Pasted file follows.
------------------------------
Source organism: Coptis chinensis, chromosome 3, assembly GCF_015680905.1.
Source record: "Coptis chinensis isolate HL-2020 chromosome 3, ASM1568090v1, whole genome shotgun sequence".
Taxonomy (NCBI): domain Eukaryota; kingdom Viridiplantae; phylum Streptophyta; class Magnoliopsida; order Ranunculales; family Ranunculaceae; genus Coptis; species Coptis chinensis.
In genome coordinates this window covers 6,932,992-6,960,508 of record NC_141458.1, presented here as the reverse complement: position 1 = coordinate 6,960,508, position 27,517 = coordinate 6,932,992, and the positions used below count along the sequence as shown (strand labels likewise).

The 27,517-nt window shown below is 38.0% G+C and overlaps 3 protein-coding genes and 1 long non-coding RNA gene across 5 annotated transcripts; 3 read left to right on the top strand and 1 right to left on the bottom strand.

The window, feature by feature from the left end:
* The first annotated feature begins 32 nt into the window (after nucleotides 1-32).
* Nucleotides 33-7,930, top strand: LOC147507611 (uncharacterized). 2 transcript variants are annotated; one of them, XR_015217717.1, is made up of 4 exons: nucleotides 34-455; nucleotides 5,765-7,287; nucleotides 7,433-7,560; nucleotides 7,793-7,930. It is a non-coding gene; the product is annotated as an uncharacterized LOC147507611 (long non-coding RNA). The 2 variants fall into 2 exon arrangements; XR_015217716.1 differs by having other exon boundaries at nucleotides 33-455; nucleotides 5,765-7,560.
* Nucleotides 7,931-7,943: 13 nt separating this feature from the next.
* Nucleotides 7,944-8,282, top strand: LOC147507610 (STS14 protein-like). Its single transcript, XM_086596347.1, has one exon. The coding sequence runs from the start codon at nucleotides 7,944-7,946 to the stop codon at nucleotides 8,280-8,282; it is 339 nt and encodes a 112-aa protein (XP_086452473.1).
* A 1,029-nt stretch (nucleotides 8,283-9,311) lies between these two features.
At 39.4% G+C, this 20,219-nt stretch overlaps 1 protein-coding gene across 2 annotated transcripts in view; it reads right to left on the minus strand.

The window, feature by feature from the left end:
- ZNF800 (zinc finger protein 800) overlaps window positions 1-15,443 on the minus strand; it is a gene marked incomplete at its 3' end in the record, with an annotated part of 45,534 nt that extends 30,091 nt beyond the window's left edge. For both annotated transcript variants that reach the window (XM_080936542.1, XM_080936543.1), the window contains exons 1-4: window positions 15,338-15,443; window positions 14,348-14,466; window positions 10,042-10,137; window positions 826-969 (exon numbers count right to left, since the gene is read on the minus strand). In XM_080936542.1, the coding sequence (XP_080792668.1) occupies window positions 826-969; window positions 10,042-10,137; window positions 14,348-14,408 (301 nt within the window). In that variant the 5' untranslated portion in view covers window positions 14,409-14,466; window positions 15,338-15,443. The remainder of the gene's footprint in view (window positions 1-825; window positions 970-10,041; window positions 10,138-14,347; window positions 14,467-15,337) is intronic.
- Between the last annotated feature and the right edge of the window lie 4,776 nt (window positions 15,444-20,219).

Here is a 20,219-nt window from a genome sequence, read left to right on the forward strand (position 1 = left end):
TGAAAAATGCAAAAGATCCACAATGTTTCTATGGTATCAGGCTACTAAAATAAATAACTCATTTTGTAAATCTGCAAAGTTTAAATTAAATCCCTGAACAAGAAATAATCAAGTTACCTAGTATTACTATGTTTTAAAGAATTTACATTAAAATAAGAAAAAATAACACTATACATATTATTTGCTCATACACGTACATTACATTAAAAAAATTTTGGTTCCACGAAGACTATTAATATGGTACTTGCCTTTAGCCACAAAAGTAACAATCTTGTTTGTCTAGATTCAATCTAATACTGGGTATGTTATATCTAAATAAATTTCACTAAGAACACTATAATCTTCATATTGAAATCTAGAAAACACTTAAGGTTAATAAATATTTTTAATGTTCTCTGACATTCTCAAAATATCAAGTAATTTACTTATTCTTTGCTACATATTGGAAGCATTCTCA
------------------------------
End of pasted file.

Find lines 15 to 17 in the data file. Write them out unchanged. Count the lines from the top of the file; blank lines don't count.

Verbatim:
- Between the last annotated feature and the right edge of the window lie 4,776 nt (window positions 15,444-20,219).

Here is a 20,219-nt window from a genome sequence, read left to right on the forward strand (position 1 = left end):
TGAAAAATGCAAAAGATCCACAATGTTTCTATGGTATCAGGCTACTAAAATAAATAACTCATTTTGTAAATCTGCAAAGTTTAAATTAAATCCCTGAACAAGAAATAATCAAGTTACCTAGTATTACTATGTTTTAAAGAATTTACATTAAAATAAGAAAAAATAACACTATACATATTATTTGCTCATACACGTACATTACATTAAAAAAATTTTGGTTCCACGAAGACTATTAATATGGTACTTGCCTTTAGCCACAAAAGTAACAATCTTGTTTGTCTAGATTCAATCTAATACTGGGTATGTTATATCTAAATAAATTTCACTAAGAACACTATAATCTTCATATTGAAATCTAGAAAACACTTAAGGTTAATAAATATTTTTAATGTTCTCTGACATTCTCAAAATATCAAGTAATTTACTTATTCTTTGCTACATATTGGAAGCATTCTCA